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Adzuna comment on ONS Labour Market Stats: December 2017

Doug Monro, co-founder of Adzuna, comments:

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Adzuna

“The UK jobs market looks set to deliver a mixed bag of gifts this Christmas, in terms of the opportunities available. Advertised vacancies recently hit their lowest level since February but pay promises seem to be attempting a comeback. However, with the inflation rate currently sitting at a near six-year high and food prices rising, jobseekers and employees are still likely to feel the pinch as the cost of Christmas mounts. However, not everyone's stockings will be filled with coal as jobseekers and employees in some industries are rewarded for the resilient nature of UK jobs market, with sectors such as retail jobs enjoying an annual salary rise of 7.3%.

“At present, the hype surrounding the record low unemployment rate at 4.3%, down from 4.8% last year, has calmed, with the strain on disposable incomes now at the forefront of decision making for consumers, particularly in regards to their spending power, as the preparations for the festivities are in full swing. On a brighter note, looking to the New Year, companies are reportedly showing signs of improvement in expected staffing levels, with industry confidence barometers rising to a five-month high. For jobseekers and employees, this means it might be worth waiting until the turkey is gone and the New Year hangovers have subsided before making their next move.”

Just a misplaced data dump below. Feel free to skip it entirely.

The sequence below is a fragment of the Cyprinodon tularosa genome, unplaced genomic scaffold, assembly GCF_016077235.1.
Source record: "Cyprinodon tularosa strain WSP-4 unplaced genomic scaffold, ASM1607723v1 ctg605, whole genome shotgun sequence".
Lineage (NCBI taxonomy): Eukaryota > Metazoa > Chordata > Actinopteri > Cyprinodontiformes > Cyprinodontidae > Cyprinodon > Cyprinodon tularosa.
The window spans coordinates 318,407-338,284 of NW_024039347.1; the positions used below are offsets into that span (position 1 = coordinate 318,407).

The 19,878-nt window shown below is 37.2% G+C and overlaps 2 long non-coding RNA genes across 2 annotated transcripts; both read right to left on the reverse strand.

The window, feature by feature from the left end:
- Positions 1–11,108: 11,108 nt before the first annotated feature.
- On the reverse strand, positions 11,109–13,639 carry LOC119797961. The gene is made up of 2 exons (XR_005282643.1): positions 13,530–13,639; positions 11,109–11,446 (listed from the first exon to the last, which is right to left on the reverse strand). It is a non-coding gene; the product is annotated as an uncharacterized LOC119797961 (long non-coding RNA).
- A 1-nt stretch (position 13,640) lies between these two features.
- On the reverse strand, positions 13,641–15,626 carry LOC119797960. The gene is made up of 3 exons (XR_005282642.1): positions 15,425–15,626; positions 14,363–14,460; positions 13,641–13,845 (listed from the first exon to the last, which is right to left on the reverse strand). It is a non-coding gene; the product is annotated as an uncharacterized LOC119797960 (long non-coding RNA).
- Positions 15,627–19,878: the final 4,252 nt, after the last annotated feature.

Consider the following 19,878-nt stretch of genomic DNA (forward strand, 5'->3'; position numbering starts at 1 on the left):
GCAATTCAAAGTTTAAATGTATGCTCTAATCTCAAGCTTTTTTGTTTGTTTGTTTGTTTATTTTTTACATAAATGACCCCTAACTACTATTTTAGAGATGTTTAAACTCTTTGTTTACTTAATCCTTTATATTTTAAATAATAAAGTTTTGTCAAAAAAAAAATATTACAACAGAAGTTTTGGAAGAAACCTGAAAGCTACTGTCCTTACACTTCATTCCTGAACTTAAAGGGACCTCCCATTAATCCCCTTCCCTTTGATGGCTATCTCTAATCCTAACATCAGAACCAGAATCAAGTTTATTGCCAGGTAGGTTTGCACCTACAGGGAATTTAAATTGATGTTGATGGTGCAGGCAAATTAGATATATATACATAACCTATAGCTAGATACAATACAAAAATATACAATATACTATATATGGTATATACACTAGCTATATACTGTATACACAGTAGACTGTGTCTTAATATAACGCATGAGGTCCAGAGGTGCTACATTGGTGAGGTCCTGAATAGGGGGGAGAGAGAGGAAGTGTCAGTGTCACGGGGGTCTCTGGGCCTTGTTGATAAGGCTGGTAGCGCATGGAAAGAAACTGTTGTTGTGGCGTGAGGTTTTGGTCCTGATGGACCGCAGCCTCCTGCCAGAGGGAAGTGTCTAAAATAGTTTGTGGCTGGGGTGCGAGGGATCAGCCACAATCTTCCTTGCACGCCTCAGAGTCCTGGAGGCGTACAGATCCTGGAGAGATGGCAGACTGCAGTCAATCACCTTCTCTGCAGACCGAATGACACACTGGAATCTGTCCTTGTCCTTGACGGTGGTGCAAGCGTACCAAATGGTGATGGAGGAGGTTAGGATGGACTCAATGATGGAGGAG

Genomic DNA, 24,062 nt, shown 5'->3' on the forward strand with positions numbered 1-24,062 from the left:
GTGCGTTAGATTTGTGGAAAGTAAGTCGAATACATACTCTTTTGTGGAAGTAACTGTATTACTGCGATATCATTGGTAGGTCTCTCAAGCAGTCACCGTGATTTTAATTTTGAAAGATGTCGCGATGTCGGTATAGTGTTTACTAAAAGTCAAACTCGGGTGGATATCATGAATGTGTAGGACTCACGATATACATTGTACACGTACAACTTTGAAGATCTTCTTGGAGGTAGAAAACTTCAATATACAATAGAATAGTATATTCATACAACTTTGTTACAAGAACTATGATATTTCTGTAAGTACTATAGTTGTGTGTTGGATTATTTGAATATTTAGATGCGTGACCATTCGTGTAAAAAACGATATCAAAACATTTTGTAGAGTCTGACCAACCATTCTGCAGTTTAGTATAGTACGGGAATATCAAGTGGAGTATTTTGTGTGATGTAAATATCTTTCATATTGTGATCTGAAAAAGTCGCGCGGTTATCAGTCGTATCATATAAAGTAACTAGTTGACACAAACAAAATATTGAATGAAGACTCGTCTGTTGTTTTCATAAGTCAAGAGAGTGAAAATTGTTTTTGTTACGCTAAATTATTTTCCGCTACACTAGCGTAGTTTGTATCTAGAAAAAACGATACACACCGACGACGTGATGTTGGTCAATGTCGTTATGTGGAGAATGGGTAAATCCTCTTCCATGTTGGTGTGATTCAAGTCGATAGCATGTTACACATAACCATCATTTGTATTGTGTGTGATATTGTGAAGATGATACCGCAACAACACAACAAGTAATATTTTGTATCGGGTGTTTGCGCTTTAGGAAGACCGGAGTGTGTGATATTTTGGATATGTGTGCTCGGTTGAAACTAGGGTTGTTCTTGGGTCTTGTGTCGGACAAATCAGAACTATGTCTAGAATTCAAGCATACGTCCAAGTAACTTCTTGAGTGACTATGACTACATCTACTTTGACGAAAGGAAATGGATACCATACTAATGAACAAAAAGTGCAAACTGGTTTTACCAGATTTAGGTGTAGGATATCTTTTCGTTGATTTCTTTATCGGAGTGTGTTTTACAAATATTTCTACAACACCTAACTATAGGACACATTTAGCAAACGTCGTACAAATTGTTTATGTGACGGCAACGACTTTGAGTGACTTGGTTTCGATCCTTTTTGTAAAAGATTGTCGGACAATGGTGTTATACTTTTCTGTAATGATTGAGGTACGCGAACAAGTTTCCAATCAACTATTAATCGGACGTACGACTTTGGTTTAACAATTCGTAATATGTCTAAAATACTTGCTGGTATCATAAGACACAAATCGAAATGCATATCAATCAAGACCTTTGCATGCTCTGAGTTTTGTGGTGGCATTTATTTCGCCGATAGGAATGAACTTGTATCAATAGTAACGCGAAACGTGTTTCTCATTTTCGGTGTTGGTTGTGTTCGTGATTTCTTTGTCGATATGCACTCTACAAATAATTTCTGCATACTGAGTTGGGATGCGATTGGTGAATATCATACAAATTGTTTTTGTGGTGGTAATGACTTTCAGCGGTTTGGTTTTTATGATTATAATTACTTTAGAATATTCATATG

UK Labour Market Stats: December 2017

  • Estimates from the Labour Force Survey show that, between May to July 2017 and August to October 2017, the number of people in work fell, the number of unemployed people also fell, and the number of people aged from 16 to 64 not working and not seeking or available to work (economically inactive) increased.
  • There were 32.08 million people in work, 56,000 fewer than for May to July 2017 but 325,000 more than for a year earlier.
  • The employment rate (the proportion of people aged from 16 to 64 who were in work) was 75.1%, lower than for May to July 2017 (75.3%) but higher than for a year earlier (74.4%).
  • There were 1.43 million unemployed people (people not in work but seeking and available to work), 26,000 fewer than for May to July 2017 and 182,000 fewer than for a year earlier.
  • The unemployment rate (the proportion of those in work plus those unemployed, that were unemployed) was 4.3%, down from 4.8% for a year earlier and the joint lowest since 1975.
  • There were 8.86 million people aged from 16 to 64 who were economically inactive (not working and not seeking or available to work), 115,000 more than for May to July 2017 but 56,000 fewer than for a year earlier.
  • The inactivity rate (the proportion of people aged from 16 to 64 who were economically inactive) was 21.5%, higher than for May to July 2017 (21.2%) but lower than for a year earlier (21.7%).
  • Latest estimates show that average weekly earnings for employees in Great Britain in nominal terms (that is, not adjusted for price inflation) increased by 2.5% including bonuses and by 2.3% excluding bonuses, compared with a year earlier.
  • Latest estimates show that average weekly earnings for employees in Great Britain in real terms (that is, adjusted for price inflation) fell by 0.2% including bonuses, and fell by 0.4% excluding bonuses, compared with a year earlier.